I was reminded this week of the importance of being a good caster and not getting too dialed into your more frequent fly-fishing targets.

I live in eastern Idaho. Trout country. A long cast on a small backcountry trout stream might be 30 feet, and that’s rare. But Idaho boasts more than trout, and this time of year, the carp are moving and frolicking in the shallow waters of the Snake River and other reservoirs around the state. Carp require stealth, tenacity, patience … and, yes, longer casts.

I learned to double-haul about 10 years ago while chasing redfish in Louisiana. It was a vital addition to my casting library, and, honestly, it convinced me that my home-grown cast just wasn’t enough to really cut it as I spread my angling wings and started traveling more to saltwater destinations. Bonefish. Tarpon. Permit. Roosters. They all require a double-haul, just to get more distance and more flexibility out of your cast.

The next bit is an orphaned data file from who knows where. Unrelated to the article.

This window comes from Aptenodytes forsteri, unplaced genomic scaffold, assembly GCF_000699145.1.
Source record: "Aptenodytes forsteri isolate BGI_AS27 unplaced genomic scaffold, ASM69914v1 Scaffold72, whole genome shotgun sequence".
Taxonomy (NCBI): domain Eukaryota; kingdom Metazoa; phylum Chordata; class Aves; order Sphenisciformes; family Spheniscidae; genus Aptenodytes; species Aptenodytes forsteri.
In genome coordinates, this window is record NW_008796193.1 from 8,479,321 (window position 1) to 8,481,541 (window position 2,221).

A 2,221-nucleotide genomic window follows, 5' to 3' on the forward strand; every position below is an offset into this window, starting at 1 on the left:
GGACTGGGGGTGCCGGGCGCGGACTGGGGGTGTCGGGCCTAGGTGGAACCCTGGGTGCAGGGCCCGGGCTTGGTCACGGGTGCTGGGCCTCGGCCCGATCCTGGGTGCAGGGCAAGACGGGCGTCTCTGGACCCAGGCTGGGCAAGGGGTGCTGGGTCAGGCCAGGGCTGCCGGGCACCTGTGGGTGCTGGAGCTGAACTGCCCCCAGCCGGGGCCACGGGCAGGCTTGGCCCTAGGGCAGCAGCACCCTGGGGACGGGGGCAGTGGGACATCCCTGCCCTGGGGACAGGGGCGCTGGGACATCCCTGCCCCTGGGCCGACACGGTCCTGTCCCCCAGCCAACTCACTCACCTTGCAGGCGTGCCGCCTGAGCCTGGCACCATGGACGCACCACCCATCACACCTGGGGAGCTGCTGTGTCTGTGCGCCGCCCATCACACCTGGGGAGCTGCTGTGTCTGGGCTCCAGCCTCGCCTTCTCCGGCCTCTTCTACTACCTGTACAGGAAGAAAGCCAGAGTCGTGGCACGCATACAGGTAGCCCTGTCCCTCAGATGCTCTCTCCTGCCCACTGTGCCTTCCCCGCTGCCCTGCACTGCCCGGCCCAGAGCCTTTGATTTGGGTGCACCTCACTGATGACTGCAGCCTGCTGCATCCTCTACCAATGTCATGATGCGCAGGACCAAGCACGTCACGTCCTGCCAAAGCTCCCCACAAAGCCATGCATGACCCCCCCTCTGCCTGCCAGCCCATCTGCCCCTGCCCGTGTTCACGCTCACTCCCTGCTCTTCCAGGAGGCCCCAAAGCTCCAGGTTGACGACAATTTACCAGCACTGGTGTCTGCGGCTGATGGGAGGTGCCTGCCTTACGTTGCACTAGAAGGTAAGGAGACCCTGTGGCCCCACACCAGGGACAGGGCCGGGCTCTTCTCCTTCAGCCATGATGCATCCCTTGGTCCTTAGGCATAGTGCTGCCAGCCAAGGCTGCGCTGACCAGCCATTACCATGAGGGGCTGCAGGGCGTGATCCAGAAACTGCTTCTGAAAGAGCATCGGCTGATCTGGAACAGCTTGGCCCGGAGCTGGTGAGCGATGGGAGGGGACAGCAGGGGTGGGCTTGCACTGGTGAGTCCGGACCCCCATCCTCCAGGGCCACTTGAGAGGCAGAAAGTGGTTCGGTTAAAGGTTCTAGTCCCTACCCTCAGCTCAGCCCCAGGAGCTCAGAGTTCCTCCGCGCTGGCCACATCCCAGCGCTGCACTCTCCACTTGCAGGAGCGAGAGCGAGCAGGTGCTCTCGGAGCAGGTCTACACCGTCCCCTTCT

It was humbling watching someone chasing reds from the same boat as me throwing 80 feet of line, seemingly without much effort. I remember thinking at the time that I needed that skill. But not so much for reds, which I might get to chase once or twice a year.

I needed that cast for carp.

And, now that I can double-haul with some fluency, my catch rate for my local carp is better. What’s more, I find myself using the double-haul almost intuitively, and not just for carp or saltwater fish. Just last week, I used it on the Fall River in Yellowstone for foot-long rainbows. I just did it … without even thinking.

If you don’t know the double-haul, learn it. Orvis’ Pete Kutzer offers a great tutorial above.